The foil feed and take off arrangement is preferably mounted wholly within the area of the press platen projected in a direction parallel to the axis of the ram.
The hydraulic ram is preferably included in a hydraulic circuit comprising a pump, a pressure sensor and a fluid reservoir, wherein the pump is driven by an electric motor through a flywheel.
One of the press plates preferably moves with the hydraulic ram and the other is non-moving. The fluid reservoir may be incorporated in the non-moving plate of the press.
According to a third aspect of the invention, there is provided a foil feed arrangement in a foiling press, the arrangement comprising an undriven set of rollers on the upstream side of the press and a driven set of rollers on the downstream side, the driven set comprising a relatively small diameter roller and a relatively large diameter roller, the two rollers being mounted parallel and in contact with one another to define a foil nip, a motor arranged to drive the smaller of the rollers, foil guide surfaces arranged to feed foil from the press around at least 180░ of arc on the larger roller, into the nip and around the smaller roller to a take-up reel.
The drive motor is preferably a stepper motor or a synchronous motor with the drive motor spindle mounted on the axis of the smaller roller, to give a direct drive. The smaller diameter roller can have a friction-enhancing surface.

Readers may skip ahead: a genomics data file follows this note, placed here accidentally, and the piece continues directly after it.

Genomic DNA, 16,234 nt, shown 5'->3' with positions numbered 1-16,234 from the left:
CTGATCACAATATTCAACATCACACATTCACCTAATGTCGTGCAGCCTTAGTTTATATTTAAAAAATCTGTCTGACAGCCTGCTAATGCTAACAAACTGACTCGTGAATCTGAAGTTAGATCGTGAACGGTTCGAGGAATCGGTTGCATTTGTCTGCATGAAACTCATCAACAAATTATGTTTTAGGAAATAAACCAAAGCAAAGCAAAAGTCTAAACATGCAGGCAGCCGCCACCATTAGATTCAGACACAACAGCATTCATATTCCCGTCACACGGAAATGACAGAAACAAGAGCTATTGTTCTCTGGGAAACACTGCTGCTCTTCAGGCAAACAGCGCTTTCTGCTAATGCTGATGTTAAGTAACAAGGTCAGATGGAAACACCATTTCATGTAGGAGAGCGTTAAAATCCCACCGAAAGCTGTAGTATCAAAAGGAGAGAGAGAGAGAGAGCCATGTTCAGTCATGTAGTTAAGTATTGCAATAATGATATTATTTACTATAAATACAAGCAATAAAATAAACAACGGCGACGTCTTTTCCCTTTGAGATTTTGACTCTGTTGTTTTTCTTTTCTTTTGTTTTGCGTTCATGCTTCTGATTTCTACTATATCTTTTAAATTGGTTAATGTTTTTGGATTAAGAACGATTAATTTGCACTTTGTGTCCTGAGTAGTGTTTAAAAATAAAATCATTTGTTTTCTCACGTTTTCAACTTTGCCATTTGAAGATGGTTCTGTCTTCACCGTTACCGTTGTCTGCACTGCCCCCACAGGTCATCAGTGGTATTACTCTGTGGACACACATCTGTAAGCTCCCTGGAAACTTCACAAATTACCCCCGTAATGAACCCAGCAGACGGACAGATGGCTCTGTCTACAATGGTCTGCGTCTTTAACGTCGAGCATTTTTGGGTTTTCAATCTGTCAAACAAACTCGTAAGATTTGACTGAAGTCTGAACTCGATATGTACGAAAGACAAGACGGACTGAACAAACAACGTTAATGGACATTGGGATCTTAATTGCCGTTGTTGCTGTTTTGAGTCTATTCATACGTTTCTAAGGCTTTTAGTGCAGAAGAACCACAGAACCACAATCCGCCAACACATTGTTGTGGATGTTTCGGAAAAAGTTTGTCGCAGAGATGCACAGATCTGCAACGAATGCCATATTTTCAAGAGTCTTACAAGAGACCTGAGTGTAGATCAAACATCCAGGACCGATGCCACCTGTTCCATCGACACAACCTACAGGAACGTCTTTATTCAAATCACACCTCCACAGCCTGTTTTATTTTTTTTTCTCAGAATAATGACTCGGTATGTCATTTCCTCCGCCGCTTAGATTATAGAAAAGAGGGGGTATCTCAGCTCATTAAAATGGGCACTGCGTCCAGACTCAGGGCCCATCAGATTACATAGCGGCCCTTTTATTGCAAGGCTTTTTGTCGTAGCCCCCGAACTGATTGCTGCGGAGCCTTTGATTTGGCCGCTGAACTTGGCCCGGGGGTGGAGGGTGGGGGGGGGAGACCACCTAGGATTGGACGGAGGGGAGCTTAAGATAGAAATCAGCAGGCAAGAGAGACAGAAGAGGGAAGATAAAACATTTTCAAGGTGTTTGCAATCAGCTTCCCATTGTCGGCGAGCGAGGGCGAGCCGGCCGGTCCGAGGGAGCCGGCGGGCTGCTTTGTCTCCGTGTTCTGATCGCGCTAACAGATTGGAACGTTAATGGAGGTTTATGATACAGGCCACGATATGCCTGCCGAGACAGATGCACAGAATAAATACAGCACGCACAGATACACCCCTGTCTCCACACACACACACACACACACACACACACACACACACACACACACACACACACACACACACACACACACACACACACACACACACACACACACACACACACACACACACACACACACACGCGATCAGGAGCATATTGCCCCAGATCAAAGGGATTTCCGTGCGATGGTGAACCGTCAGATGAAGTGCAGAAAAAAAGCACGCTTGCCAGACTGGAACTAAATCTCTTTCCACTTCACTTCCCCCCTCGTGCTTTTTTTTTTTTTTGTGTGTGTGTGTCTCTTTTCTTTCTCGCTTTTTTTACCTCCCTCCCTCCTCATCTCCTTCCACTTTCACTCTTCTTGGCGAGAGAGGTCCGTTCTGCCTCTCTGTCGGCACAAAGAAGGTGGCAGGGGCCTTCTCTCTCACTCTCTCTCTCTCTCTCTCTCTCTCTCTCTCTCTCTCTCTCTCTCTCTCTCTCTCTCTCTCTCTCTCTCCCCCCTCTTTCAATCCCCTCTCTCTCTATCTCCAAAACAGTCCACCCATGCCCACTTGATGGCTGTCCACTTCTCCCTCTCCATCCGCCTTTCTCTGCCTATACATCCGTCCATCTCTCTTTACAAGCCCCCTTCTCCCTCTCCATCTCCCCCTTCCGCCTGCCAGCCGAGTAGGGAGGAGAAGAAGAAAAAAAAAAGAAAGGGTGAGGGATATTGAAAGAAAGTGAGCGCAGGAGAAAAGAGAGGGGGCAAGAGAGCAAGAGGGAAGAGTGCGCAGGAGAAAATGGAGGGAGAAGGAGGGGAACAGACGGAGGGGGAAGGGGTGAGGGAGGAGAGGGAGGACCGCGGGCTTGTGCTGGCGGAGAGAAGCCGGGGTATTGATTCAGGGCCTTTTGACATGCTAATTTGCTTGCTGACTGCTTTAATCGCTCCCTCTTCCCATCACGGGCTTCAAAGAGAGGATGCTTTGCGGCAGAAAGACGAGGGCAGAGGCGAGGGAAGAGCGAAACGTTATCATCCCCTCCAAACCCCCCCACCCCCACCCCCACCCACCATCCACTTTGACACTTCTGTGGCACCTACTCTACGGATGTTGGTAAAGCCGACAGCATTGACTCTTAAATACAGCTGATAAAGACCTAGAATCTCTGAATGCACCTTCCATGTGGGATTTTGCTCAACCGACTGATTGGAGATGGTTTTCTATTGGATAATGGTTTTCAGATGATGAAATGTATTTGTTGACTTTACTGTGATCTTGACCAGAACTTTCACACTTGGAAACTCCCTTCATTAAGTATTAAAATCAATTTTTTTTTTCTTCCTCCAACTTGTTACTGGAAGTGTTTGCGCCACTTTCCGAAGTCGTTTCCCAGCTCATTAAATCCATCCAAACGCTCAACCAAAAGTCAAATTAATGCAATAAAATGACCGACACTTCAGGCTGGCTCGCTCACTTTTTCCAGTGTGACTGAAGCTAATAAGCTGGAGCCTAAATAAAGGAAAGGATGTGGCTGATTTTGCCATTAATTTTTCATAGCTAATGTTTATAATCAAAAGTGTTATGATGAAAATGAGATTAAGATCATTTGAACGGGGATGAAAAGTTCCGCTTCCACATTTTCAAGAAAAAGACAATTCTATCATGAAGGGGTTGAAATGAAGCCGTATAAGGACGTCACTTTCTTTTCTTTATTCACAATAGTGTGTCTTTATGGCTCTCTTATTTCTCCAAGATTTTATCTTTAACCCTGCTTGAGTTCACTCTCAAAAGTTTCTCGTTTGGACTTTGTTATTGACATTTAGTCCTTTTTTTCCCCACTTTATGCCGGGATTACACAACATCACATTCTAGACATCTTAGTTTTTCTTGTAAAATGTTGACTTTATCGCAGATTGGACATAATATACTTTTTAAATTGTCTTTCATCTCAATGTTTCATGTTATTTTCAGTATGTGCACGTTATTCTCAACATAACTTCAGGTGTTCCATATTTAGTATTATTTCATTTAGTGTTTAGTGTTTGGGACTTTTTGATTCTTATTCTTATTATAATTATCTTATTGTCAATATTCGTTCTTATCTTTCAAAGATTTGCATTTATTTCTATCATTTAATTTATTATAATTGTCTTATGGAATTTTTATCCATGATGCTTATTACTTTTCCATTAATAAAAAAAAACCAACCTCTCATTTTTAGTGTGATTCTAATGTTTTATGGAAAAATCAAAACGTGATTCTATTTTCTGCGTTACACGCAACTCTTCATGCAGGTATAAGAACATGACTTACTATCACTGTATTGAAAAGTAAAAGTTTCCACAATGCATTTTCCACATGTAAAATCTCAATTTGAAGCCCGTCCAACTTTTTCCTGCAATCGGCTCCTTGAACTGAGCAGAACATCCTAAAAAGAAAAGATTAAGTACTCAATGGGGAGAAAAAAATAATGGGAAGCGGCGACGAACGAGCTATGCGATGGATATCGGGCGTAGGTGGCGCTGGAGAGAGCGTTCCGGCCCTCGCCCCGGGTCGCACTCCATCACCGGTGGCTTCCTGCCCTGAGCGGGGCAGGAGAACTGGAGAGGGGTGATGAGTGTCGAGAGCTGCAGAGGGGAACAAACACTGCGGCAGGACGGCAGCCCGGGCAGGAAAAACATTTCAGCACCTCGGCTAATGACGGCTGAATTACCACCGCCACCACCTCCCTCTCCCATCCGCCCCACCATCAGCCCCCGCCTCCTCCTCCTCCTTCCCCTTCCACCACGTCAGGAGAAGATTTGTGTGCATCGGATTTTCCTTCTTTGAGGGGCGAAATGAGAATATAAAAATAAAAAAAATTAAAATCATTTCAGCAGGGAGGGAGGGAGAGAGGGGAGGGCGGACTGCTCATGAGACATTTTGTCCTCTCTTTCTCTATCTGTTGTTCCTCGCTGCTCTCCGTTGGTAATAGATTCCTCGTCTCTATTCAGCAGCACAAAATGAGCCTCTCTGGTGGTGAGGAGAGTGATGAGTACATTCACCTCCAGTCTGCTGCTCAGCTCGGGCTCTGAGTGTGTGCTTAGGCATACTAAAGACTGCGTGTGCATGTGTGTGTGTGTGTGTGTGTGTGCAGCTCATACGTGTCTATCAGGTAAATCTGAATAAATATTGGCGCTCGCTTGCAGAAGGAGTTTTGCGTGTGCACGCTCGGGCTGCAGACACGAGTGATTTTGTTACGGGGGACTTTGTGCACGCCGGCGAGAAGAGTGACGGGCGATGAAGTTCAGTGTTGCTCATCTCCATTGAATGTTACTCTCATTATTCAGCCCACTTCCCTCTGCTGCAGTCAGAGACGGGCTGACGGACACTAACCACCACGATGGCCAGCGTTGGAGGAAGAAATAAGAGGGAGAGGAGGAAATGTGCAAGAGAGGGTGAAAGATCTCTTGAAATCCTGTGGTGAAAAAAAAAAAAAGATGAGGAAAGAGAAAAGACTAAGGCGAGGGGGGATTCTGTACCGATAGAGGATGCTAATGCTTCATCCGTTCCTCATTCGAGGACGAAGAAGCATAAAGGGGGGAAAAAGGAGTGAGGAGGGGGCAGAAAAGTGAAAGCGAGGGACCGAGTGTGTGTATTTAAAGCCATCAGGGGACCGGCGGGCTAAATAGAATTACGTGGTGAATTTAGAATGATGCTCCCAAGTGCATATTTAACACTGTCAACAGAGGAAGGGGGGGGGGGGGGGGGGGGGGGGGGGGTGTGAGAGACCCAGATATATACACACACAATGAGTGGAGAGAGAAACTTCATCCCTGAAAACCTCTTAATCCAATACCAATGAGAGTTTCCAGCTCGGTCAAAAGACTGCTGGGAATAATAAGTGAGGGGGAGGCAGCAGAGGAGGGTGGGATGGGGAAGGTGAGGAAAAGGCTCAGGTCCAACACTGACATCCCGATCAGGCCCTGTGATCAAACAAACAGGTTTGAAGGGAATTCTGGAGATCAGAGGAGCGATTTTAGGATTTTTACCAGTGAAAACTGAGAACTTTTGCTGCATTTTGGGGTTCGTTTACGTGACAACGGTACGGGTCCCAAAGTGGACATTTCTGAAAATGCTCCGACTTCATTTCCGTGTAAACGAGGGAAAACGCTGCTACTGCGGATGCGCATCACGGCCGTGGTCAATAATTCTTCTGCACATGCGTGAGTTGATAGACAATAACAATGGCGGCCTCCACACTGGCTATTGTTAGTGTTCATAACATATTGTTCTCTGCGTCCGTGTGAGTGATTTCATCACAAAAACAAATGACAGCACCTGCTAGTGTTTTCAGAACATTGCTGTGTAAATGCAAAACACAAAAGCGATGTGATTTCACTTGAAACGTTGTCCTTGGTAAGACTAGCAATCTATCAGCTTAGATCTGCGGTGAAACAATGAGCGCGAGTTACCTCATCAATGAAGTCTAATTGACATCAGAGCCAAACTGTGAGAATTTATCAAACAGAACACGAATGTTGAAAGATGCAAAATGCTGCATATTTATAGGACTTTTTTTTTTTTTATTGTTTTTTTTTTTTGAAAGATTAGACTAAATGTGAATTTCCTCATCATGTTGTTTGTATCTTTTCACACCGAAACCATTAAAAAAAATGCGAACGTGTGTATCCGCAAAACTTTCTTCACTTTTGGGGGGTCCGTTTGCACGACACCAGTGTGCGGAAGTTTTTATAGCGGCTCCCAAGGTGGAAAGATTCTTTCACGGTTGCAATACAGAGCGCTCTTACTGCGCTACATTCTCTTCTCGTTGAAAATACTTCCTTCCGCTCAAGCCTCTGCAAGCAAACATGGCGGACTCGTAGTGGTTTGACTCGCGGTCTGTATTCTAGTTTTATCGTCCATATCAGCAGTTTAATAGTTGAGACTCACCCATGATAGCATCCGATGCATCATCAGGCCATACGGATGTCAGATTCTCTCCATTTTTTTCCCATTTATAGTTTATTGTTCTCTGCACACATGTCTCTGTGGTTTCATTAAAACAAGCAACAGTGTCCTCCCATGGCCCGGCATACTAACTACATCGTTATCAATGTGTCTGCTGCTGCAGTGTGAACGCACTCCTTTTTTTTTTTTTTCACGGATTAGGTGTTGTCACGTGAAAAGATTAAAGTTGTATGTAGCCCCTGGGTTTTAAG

The invention will now be further described, by way of example, with reference to the accompanying drawings, in which:
FIG. 1 is a diagrammatic drawing of a foil embossing machine in accordance with the invention; and
FIG. 2 is a schematic hydraulic/electrical circuit diagram of the control system for the machine of FIG. 1; and
FIG. 3 shows a foil take-up roller arrangement for use in the machine of FIG. 1.
The machine shown in FIG. 1 has a frame 10 which supports a bottom press platen 12 and a hydraulic cylinder 14. The cylinder 14 has a piston 16 which moves up and down inside the cylinder and carries an upper press plate 18. The plate 18 is biased in an upward direction by springs 20 working between the plate 18 and the frame, and which retract the piston when the cylinder is not pressurized.
The plate 18 includes a heating element to heat both the plate and a die mounted on the plate, and a suitable control for allowing the user to control the temperature of the plate.
The bottom press platen supports a make-ready plate 22 on which a substrate to be embossed can be mounted when inserted into the press. The make-ready plate can be slid into and out of the gap 24 between the upper and lower platens, in the direction of the arrow 26.